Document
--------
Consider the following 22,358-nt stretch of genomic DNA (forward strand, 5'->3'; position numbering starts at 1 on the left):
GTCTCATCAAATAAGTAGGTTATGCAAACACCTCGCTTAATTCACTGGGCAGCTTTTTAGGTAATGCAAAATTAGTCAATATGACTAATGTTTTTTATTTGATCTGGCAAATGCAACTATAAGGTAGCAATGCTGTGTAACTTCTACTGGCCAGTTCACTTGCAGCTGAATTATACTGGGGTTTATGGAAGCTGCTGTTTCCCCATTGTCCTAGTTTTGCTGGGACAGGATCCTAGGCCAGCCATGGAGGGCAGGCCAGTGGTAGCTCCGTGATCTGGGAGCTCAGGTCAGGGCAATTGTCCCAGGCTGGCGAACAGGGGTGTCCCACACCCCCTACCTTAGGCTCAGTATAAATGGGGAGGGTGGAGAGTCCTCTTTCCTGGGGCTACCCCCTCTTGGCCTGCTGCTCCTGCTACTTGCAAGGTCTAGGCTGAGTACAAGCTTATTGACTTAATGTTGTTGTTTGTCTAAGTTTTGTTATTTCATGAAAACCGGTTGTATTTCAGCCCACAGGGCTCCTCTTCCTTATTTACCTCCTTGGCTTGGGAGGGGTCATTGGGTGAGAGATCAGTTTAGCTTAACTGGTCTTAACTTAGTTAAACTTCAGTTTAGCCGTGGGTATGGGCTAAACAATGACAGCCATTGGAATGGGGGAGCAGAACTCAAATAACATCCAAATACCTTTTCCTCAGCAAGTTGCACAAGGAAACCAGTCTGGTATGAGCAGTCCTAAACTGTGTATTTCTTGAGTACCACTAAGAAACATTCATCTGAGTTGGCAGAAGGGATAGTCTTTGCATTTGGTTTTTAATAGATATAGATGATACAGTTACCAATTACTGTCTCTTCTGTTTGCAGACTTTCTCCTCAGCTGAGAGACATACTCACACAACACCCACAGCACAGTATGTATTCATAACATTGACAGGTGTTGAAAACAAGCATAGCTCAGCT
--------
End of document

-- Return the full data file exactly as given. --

Consider the following 22,358-nt stretch of genomic DNA (forward strand, 5'->3'; position numbering starts at 1 on the left):
GTCTCATCAAATAAGTAGGTTATGCAAACACCTCGCTTAATTCACTGGGCAGCTTTTTAGGTAATGCAAAATTAGTCAATATGACTAATGTTTTTTATTTGATCTGGCAAATGCAACTATAAGGTAGCAATGCTGTGTAACTTCTACTGGCCAGTTCACTTGCAGCTGAATTATACTGGGGTTTATGGAAGCTGCTGTTTCCCCATTGTCCTAGTTTTGCTGGGACAGGATCCTAGGCCAGCCATGGAGGGCAGGCCAGTGGTAGCTCCGTGATCTGGGAGCTCAGGTCAGGGCAATTGTCCCAGGCTGGCGAACAGGGGTGTCCCACACCCCCTACCTTAGGCTCAGTATAAATGGGGAGGGTGGAGAGTCCTCTTTCCTGGGGCTACCCCCTCTTGGCCTGCTGCTCCTGCTACTTGCAAGGTCTAGGCTGAGTACAAGCTTATTGACTTAATGTTGTTGTTTGTCTAAGTTTTGTTATTTCATGAAAACCGGTTGTATTTCAGCCCACAGGGCTCCTCTTCCTTATTTACCTCCTTGGCTTGGGAGGGGTCATTGGGTGAGAGATCAGTTTAGCTTAACTGGTCTTAACTTAGTTAAACTTCAGTTTAGCCGTGGGTATGGGCTAAACAATGACAGCCATTGGAATGGGGGAGCAGAACTCAAATAACATCCAAATACCTTTTCCTCAGCAAGTTGCACAAGGAAACCAGTCTGGTATGAGCAGTCCTAAACTGTGTATTTCTTGAGTACCACTAAGAAACATTCATCTGAGTTGGCAGAAGGGATAGTCTTTGCATTTGGTTTTTAATAGATATAGATGATACAGTTACCAATTACTGTCTCTTCTGTTTGCAGACTTTCTCCTCAGCTGAGAGACATACTCACACAACACCCACAGCACAGTATGTATTCATAACATTGACAGGTGTTGAAAACAAGCATAGCTCAGCT